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Fine Art Architectural Photography by Julia Anna Gospodarou

Heath Robinson
June 2, 2014
Time to read:
16 Minutes
All images © Julia Anna Gospodarou

An accomplished architect and fine art architectural photographer, Julia Anna Gospodarou has added another feat to her list with the completion of the book From Basics to Fine Art – B&W Photography, an educational read on black and white photography (written with co-author and award winning B&W photographer, Joel Tjintjelaar).

In this interview, read about everything from Gospodarou’s tips for successful daytime long exposures to why she prefers the square crop for fine art photography.

What do you find attractive in architecture? Are there any aspects of a building that turn you away in terms of wanting to take a picture?

Architecture for me is a way of living, even more than a profession. Being an architect and an architectural photographer at the same time gives me the possibility to spend plenty of time close to architectural subjects, either as a subject for design or as a photography subject and explore them from many points of view.

I started shooting architecture in my twenties, first as a way of documenting my trips and architectural studies, then to document my professional projects and also for the pure pleasure of shooting buildings.

What draws me to shooting architecture is in the first place, the fact that through it I can study the way the volumes interact with each other and I am every time fascinated by how I can magically transform a three-dimensional world into a two-dimensional one through photography, just to re-transform it into a three-dimensional one by choosing the right angle and applying the right processing to the image.

My end goal though is not to stop at playing with volumes but to go deeper and reveal the soul of the building I am photographing, just like one can reveal the soul of a person in a portrait. What I aim for is to make the portrait of the building through my images, to find its eyes, look into them and reveal the essence that lies under the visible shell of that building or structure. When I can do I am happy because I know I’ve reached my goal of revealing the hidden spirit of my subject.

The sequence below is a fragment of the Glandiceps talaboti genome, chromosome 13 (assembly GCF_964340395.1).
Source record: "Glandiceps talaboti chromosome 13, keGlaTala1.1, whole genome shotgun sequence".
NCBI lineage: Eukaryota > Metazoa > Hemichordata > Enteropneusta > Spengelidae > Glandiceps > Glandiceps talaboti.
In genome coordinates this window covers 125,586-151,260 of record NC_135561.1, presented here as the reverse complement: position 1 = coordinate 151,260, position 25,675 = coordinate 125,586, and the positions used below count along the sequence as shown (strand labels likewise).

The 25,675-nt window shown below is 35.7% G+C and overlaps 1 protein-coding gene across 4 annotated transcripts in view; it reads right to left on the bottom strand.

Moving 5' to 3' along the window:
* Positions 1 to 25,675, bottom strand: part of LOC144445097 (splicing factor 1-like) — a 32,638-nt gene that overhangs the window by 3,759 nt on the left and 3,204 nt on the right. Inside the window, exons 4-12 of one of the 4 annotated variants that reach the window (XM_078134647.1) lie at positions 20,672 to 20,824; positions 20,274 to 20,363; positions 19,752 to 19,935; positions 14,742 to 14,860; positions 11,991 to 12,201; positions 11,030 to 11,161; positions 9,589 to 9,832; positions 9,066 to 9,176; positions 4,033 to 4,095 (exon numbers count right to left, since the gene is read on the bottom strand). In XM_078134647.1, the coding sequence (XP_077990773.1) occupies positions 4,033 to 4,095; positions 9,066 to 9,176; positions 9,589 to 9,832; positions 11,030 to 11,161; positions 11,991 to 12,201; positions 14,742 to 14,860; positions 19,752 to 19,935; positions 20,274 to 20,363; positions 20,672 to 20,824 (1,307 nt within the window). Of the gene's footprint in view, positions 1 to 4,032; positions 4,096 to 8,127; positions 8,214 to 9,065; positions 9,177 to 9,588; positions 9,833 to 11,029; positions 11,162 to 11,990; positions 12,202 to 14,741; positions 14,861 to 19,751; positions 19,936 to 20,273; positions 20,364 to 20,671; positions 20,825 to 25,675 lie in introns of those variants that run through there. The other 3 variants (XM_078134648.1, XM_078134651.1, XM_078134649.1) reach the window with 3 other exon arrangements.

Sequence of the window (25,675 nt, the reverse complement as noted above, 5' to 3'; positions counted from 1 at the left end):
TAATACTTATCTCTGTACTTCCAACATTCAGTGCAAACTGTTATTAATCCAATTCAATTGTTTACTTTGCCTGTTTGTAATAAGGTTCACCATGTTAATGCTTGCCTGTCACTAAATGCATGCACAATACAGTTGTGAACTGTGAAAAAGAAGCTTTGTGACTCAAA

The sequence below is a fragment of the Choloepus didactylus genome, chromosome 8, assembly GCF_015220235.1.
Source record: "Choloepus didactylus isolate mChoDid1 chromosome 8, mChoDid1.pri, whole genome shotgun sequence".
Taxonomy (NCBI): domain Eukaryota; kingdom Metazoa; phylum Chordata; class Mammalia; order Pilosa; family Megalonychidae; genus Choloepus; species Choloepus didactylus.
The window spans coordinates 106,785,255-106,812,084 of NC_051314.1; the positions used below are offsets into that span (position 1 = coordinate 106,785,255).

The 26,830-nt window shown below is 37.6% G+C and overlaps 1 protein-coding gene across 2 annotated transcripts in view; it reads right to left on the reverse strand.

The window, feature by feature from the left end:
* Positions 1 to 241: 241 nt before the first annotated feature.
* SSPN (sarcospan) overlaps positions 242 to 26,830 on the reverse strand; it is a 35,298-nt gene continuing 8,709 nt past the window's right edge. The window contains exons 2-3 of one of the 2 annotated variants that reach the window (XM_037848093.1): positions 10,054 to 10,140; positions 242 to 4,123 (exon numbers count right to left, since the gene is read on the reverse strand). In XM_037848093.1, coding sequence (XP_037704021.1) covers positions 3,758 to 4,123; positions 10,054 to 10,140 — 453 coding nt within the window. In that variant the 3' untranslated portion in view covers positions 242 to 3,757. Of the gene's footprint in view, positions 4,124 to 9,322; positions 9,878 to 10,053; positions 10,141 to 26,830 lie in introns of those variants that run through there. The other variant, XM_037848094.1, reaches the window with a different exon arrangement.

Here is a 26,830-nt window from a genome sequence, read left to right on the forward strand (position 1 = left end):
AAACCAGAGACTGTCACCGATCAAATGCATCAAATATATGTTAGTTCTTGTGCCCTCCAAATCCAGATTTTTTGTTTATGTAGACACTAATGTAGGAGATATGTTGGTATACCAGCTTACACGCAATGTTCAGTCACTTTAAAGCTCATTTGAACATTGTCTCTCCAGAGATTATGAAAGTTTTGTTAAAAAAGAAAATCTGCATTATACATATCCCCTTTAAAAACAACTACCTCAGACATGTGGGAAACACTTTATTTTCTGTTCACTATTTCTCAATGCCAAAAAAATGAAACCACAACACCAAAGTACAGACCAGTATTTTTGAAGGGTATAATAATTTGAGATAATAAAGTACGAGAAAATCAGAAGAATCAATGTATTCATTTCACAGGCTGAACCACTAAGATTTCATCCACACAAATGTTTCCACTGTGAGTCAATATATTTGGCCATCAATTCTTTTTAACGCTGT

I don’t think that I am drawn away by any aspect of a building I’m shooting. If I have chosen the building to shoot it, it means I was drawn to it and to its story and that I consider it interesting. I see every aspect or detail related to or belonging to the building as a piece of the puzzle I need to put together so I can make a faithful and alive portrait of it.

I recently published a book together with award-winning B&W photographer Joel Tjintjelaar, a book that treats exactly the subject we’re talking about now, B&W photography with a focus on architecture and long exposure but going far beyond it. The book is called “From Basics to Fine Art – B&W Photography”

In the book we explain in detail what are the things one should keep in mind when shooting architecture and B&W in general.  I’ll talk about this book more in detail, further in the interview, but I’m starting with it because it contains our best knowledge and tips as for the subject of architectural photography, long exposure and B&W photography in general, meaning what defines my photography work.

Let’s say modern architecture ceased to exist and we reverted back to the primordial ages. What inspires you outside of the “man-made” realm?

I’m a big admirer of the “man-made” realm because I believe in creation, in the power of making something out of nothing and especially in making something beautiful and lasting. But creation has its roots more deeply in our conscience and self and it is influenced and triggered by many aspects of life that have to do with what was before anything was built by man, it has to do with nature in its primordial state and with the nature of man.

As Carl Jung explains in his Archetypal Theory, our conscious world is influenced in a subconscious way by a set of symbols that are common to all human beings regardless their nationality, language, education, culture or habits and that have to do with how the world can be interpreted at its base. These symbols, called archetypes, influence the way we think, react and create. They are based on what existed before anything man-made was created and even if we are not aware of this, they influence the way we see the world.

Having these archetypes as a driving force of our subconscious world makes the act of creation to be independent in a certain measure from the other examples of creation we see around us in the man-made environment, but still “speaking the same language” that everyone understands. Seen from this prism, it becomes clear that the subject of a work of art is only a pretext. Extending this theory to photography, we can say that one can convey the same ideas and feelings while using architecture or while using a seascape or any other object as the subject of his photography.

In essence it is only a matter of preference and of where we feel more at ease, with what kind of subjects we can work and create easier. In my case, except for architecture, the sea was always a very important source of inspiration in my creative work. I live by the sea, I was always drawn by it as a subject for photography or even for simple reflection. So, I could say that my work and art philosophy revolves around these two subjects: architecture and the sea.